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ABSTRACT: Background: Major depressive disorder (MDD) causes a massive disease burden worldwide. Cognitive behavioural therapy (CBT) is an important treatment approach for depression. Cost-utility analysis (CUA) is a method to support decisions on efficient allocation of resources in health policy. The objective of our study was to systematically review CUA of CBT in the treatment of patients suffering from MDD. Methods: We conducted a systematic literature search in Medline, Embase, PsycINFO and National Health Service Economic Evaluation Database (NHS EED) to identify CUA of CBT for MDD. Cost data were inflated to the year 2011 and converted into USD using purchasing power parities (USD PPP) to ensure comparability of the data. Quality assessment of CUA was performed. Results: Twenty-two studies were included in this systematic review. No study employed a time horizon of more than 5 years. In most studies, individual and group CBT as well as CBT for maintenance showed acceptable incremental cost-utility ratios (<50,000 USD PPP/quality-adjusted life year). The CUA results of CBT for children and adolescents and of computerized CBT were inconsistent. Discussion: We found consistent evidence that individualized CBT is cost-effective from the perspective of a third-party payer for short-term treatment and for relapse prevention of MDD in the adult population. © 2014 S. Karger AG, Basel.Psychotherapy and Psychosomatics 12/2014; 84(1):6-21. DOI:10.1159/000365150 · 9.37 Impact Factor
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ABSTRACT: Of 1 million cases of child maltreatment identified every year in the United States, one-fifth result in foster care. Many of these children suffer from significant emotional and behavioral conditions. Decision-makers must allocate highly constrained budgets to serve these children. Recent evidence suggests that Multidimensional Treatment Foster Care for Preschoolers can reduce negative outcomes for these children, but the relative benefits and costs of the program have not been evaluated. The objective of this study was to assess net benefit, over 24 months, of Multidimensional Treatment Foster Care for Preschoolers compared to regular foster care. Data were from a randomized controlled trial of 117 young children entering a new foster placement. A subsample exhibited placement instability (n = 52). Intervention services including parent training, lasted 9–12 months. Multidimensional Treatment Foster Care for Preschoolers significantly increased permanent placements for the placement instability sample. Average total cost for the new intervention sample was significantly less than for regular foster care (full sample: $27,204 vs. $30,090; P = .004; placement instability sample: $29,595 vs. $36,061; P = .045). Incremental average net benefit was positive at all levels of willingness to pay of zero or greater, indicating that the value of benefits exceeded costs. Multidimensional Treatment Foster Care for Preschoolers has significant benefit for preschool children in foster care with emotional and behavioral disorders compared to regular foster care services. At even modest levels of willingness to pay, benefits exceed costs indicating a strong likeliness that this program is an efficient choice for improving outcomes for young children with emotional and behavioral disorders in foster care.Children and Youth Services Review 01/2013; 36. DOI:10.1016/j.childyouth.2013.11.025 · 1.27 Impact Factor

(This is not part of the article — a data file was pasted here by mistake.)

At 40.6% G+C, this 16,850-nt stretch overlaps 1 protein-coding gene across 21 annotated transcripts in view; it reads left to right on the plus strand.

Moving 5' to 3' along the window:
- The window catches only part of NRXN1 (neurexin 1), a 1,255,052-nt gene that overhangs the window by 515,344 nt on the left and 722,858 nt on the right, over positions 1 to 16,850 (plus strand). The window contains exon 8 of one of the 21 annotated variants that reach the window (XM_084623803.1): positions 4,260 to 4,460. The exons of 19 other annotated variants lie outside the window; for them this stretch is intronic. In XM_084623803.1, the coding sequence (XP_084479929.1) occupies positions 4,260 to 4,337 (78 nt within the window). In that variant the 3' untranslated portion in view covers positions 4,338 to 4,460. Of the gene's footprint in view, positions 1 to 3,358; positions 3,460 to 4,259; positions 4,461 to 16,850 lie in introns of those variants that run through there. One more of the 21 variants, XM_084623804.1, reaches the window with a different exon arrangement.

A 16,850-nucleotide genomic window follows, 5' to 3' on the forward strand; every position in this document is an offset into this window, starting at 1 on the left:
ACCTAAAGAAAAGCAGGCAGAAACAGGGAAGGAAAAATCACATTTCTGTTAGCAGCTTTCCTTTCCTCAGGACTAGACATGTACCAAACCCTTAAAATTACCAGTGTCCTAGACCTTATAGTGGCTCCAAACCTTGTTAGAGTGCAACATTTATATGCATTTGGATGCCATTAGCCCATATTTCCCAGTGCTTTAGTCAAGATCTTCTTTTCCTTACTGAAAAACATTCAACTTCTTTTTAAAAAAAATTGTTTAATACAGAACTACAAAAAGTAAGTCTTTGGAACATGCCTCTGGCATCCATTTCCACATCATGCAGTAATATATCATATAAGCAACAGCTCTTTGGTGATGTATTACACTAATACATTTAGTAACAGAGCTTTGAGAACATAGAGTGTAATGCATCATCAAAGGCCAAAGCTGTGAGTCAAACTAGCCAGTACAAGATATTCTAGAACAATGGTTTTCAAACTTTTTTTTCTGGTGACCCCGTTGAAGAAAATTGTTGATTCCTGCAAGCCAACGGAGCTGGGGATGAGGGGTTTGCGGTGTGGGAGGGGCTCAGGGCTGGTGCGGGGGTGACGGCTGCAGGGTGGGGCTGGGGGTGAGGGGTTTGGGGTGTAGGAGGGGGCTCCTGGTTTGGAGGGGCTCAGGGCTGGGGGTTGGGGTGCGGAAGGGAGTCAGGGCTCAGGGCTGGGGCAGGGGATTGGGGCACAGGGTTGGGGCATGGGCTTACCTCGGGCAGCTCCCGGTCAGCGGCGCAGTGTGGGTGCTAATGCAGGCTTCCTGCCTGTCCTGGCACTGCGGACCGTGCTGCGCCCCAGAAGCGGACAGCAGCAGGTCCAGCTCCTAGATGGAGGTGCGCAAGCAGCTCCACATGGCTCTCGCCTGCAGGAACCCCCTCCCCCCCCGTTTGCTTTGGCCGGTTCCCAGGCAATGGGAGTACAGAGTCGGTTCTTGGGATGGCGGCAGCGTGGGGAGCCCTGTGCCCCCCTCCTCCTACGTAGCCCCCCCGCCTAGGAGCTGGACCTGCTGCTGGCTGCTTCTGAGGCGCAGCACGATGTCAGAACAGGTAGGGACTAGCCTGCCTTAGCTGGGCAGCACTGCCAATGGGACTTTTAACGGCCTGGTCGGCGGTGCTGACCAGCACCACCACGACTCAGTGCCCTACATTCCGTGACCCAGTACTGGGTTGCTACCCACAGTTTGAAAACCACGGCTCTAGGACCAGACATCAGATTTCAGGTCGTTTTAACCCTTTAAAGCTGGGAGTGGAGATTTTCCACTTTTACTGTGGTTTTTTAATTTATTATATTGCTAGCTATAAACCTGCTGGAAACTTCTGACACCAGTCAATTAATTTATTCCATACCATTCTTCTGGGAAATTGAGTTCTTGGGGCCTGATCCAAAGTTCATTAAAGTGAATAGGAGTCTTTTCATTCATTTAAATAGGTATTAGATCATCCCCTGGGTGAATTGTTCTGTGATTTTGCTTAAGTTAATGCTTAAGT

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ABSTRACT: This article reviews the literature on interventions and services for depression and suicide prevention among adolescents, with the goals of placing this science within the context of currently changing health care environments and highlighting innovative models for improving health and mental health. We examine the challenges and opportunities offered by new initiatives and legislation designed to transform the US health and mental health care systems; summarize knowledge regarding the treatment of depression and suicidality/self-harm in adolescents; and describe innovative models for partnering with health systems and communities. This review demonstrates that treatment models and service delivery strategies are currently available for increasing evidence-based care, particularly for depression, and concludes with recommendations for future research and quality improvement initiatives aimed at inspiring additional efforts to put science to work, bridge science and community practice, and develop strategies for partnering with communities to improve care, mental health, and well-being among adolescents. Expected final online publication date for the Annual Review of Clinical Psychology Volume 10 is March 20, 2014. Please see http://www.annualreviews.org/catalog/pubdates.aspx for revised estimates.Annual Review of Clinical Psychology 01/2014; DOI:10.1146/annurev-clinpsy-032813-153742 · 12.92 Impact Factor